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In.NET, what is the simplest way to split a string on newlines?


In.NET, I need to split a string into newlines, and the Split function is the only way I know of to do so. However, I won’t be able to (easily) divide on a newline if I do it this way, so what’s the best way to accomplish it?

Asked by RCIX

Solution #1

You must use the overload that takes an array of strings to split on a string:

string[] lines = theText.Split(
    new string[] { Environment.NewLine },

Edit: You can leverage the ability to match multiple strings to handle different forms of line breaks in a text. This will split the text correctly on either sort of line break and keep the text’s empty lines and spacing:

string[] lines = theText.Split(
    new string[] { "\r\n", "\r", "\n" },

Answered by Guffa

Solution #2

Why not use a StringReader instead?

using (System.IO.StringReader reader = new System.IO.StringReader(input)) {
    string line = reader.ReadLine();

Answered by Clément

Solution #3

You should be able to simply split your string like this:


Answered by nikmd23

Solution #4

Avoid using string whenever possible. Split is a good choice for a broad solution because it uses extra memory everywhere it’s used: the original string and the split copy are both stored in memory. When it comes to scaling, believe me when I say that a 32-bit batch-processing app processing 100MB documents will max out at eight concurrent threads. Not that I’ve ever been there…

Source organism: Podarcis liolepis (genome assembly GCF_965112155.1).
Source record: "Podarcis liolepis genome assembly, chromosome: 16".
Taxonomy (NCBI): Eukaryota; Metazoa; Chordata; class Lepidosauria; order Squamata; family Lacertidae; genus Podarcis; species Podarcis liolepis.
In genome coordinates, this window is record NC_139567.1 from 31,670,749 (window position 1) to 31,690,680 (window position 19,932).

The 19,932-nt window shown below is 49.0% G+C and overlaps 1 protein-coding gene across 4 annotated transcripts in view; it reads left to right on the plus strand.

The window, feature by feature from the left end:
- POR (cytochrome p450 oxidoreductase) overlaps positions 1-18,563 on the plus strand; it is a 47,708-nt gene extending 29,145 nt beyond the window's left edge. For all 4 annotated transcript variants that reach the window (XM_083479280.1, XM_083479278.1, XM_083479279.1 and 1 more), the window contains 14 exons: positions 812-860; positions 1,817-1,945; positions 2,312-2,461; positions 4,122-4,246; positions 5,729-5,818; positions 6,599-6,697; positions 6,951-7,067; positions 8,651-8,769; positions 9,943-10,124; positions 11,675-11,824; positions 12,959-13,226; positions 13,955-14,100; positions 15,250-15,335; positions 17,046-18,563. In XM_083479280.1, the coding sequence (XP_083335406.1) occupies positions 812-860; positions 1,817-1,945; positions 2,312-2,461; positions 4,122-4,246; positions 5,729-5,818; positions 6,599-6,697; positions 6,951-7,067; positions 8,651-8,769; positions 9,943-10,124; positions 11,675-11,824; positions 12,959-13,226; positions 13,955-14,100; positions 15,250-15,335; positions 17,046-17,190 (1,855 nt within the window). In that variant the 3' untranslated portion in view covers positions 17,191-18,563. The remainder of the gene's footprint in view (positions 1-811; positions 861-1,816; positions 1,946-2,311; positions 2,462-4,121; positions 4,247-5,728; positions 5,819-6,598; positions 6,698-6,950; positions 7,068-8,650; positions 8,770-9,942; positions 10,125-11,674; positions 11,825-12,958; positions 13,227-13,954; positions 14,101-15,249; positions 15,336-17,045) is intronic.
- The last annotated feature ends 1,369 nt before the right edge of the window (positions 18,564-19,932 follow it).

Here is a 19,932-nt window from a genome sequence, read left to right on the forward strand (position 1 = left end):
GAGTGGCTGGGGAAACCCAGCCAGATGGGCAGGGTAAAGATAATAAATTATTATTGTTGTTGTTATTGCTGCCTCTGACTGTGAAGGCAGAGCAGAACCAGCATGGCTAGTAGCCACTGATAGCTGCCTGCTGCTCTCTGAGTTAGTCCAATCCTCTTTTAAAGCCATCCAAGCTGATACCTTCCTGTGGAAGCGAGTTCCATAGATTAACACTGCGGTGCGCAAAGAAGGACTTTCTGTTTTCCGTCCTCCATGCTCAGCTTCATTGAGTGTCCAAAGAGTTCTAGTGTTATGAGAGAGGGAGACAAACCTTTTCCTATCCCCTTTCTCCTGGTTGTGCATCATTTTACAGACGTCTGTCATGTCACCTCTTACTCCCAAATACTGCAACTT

Use an iterator like this instead.

public static IEnumerable<string> SplitToLines(this string input)
    if (input == null)
        yield break;

    using (System.IO.StringReader reader = new System.IO.StringReader(input))
        string line;
        while ((line = reader.ReadLine()) != null)
            yield return line;

This will enable you to run a memory-saving loop over your data.

foreach(var line in document.SplitToLines()) 
    // one line at a time...

Of course, you can do this if you want to remember everything;

var allTheLines = document.SplitToLines().ToArray();

Answered by Steve Cooper

Solution #5

Use the following in an extension class based on Guffa’s response:

public static string[] Lines(this string source) {
    return source.Split(new string[] { "\r\n", "\n" }, StringSplitOptions.None);

Answered by Erwin Mayer

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